There are a lot of people who are not big fans of endives. They can be bitter or bland at times. This is a very simple and quick way to turn then into something pretty extraordinary. A quick sear in hot oil caramelizes their surface and is followed by a relatively fast braise in stock and a little vinegar. The process is transformative. The resulting endives are sweet and tangy, with maybe hints of bitterness but not enough to cause displeasure to the palate. By leaving the core intact, the endive halves stay together but still cook soft enough to cut through them easily. They make a great side dish and a great way to use that fancy vinegar you got as a gift that one time, many as part of a gift basket, and never knew what to do with it.


Braised Endives

3 tablespoons olive oil
2 large endives (or 3 small ones)
1/2 cup chicken stock
2 tablespoons of your favorite vinegar (red wine, sherry, balsamic, cider, or any fruit vinegar)
salt and pepper

Cut the endives in two lengthwise, leaving the core intact. Sprinkle the cut sides with salt and pepper.

In large saute pan, add olive oil and heat over medium-high heat until the oil shimmers. Place the endives, cut side down, in the pan. Cook without stirring or moving them for about 4 minutes, until their surface has caramelized and turned dark golden brown. Turn endives on round side and cook for an additional 2 minutes.

Turn endives again on cut side and add stock (be careful, the stock will steam). Immediately reduce heat to medium-low and cover the pan. Cook covered for about 7 minutes. Uncover and add vinegar. Cover and cook for another 3 minutes.

Uncover the pan and turn the endives to coat them in sauce. Return them to cut side down. Turn the heat to medium-high and cook for another 5-7 minutes until the sauce has reduced and slightly thickened.

Serve immediately with additional salt and pepper on top, to taste.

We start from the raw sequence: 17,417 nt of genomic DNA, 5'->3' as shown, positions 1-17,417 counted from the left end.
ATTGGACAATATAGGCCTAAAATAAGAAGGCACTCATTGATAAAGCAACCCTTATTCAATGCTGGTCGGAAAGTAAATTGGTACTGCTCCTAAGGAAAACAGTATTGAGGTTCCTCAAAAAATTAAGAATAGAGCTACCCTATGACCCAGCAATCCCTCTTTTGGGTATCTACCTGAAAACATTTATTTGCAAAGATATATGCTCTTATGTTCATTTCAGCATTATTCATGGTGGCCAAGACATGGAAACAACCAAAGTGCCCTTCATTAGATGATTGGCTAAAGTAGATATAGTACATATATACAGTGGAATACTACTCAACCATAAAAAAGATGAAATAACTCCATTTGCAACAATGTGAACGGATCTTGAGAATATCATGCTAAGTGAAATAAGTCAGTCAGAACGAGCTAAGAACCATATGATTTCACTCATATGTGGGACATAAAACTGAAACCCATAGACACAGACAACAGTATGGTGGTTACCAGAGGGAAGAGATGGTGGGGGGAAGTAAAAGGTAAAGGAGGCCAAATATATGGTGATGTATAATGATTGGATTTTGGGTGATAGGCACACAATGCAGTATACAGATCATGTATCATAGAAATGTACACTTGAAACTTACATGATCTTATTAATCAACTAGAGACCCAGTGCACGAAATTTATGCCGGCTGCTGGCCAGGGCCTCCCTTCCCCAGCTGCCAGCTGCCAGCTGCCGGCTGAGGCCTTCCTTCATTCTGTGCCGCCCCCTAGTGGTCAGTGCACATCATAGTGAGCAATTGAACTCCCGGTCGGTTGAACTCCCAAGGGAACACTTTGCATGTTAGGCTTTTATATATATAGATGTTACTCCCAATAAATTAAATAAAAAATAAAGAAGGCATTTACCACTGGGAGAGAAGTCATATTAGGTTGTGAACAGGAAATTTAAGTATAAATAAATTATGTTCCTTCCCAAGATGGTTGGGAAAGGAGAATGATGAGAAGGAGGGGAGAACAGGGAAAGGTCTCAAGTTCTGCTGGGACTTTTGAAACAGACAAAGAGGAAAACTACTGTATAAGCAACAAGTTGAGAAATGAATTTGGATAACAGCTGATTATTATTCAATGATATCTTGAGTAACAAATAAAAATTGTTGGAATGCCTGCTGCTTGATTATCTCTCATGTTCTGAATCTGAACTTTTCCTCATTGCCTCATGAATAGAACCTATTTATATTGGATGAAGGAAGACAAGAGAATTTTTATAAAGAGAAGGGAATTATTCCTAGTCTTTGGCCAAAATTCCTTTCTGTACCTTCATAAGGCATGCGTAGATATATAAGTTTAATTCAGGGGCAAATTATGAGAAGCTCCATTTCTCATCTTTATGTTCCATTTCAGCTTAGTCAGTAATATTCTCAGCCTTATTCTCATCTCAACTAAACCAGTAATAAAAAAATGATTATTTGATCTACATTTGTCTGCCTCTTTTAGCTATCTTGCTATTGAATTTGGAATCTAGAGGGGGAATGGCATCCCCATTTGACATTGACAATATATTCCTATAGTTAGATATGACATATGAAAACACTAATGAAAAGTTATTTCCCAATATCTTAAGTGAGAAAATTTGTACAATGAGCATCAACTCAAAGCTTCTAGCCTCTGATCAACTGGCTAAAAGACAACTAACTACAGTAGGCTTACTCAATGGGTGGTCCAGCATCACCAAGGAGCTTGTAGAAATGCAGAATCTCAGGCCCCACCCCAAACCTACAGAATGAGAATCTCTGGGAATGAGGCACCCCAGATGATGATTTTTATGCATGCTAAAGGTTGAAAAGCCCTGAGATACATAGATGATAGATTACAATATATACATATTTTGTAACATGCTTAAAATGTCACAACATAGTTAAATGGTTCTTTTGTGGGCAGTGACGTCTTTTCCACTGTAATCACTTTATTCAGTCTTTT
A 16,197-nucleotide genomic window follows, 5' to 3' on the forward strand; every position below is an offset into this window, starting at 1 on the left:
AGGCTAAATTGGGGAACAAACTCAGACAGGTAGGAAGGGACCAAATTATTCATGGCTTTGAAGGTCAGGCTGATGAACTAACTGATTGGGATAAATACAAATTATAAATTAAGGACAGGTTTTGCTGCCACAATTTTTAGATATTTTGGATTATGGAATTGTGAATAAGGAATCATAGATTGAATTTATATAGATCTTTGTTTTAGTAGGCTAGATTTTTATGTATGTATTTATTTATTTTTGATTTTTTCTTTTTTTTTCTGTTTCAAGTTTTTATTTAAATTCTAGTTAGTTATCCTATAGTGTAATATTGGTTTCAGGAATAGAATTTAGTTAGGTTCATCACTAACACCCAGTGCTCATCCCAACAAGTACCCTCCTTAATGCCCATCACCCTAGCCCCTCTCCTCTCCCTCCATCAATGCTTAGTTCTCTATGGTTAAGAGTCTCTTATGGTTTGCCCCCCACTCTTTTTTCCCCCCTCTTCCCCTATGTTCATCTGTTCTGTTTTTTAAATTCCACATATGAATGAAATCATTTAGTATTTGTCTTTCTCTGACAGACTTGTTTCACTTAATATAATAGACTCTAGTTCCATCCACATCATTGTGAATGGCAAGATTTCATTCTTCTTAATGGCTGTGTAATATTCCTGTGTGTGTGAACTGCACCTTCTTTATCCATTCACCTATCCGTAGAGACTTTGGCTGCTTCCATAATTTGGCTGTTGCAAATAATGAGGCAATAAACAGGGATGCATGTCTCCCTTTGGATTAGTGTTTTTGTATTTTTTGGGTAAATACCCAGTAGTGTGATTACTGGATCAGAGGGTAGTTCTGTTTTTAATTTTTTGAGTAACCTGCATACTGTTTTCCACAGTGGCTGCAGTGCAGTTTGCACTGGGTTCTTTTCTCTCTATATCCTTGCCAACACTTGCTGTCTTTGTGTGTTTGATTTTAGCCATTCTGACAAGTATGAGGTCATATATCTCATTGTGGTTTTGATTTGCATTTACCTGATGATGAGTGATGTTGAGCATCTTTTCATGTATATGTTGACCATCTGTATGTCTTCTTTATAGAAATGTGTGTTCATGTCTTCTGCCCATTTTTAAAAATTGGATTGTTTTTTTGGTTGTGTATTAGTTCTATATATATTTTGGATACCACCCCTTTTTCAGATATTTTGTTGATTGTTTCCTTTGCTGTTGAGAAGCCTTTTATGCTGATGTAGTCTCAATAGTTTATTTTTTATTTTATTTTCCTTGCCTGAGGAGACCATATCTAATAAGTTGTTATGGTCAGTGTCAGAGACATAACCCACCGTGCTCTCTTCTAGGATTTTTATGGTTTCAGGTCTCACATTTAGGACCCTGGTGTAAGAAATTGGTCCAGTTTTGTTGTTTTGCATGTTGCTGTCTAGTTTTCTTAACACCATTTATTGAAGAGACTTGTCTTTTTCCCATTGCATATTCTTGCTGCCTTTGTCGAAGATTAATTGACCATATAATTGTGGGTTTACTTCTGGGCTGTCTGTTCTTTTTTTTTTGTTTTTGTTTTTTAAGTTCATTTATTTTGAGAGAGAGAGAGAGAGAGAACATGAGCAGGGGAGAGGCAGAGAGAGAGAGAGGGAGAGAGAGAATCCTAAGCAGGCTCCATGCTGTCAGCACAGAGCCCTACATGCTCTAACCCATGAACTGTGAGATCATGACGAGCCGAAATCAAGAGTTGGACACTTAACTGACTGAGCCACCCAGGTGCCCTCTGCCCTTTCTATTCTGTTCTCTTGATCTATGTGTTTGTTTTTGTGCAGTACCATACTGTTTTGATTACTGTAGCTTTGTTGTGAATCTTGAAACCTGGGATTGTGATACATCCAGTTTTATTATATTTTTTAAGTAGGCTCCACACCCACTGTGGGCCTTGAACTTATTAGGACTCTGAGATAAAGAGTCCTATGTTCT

Roasted Vegetables

Why do people insist on boiling vegetables? Is it because they think it’s easier than cooking them any other way? Or is it because they can’t use their oven due to the shoes they keep in there (you’d be amazed the things people store in their unused ovens in New York apartments)? Why do we accept bland, boiled vegetables when there is a simple and easy way to make them delicious?


Nothings makes a vegetable better than roasting it at high temperature. Whatever it is, cauliflower, brussel sprouts, butternut squash, asparagus, you name it. It will soften but its edges with crisp up and caramelize. It will become something you and your kids want to have more of, not something they have to negotiate over not eating it.


It couldn’t be simpler. There’s no recipe here. Just high heat and a little olive oil.

Take the vegetable. Cut in roughly equally sized pieces and put in a large bowl. Add  a good amount of olive oil, some salt, some pepper. Toss with your hands until every piece is coated with oil. Spread on a baking sheet (don’t crowd the veggies because they’ll steam; use two sheets if you have too much) and cook in 425° F oven, tossing once or twice, until brown in spots and nicely roasted. Serve alone or with your favorite dressing (like thai chili vinaigrette or lime garlic vinaigrette). Alternatively, mash the vegetable (like roasted butternut squash) or blend it with some vegetable stock if you want soup (like roasted asparagus).

See? Super simple.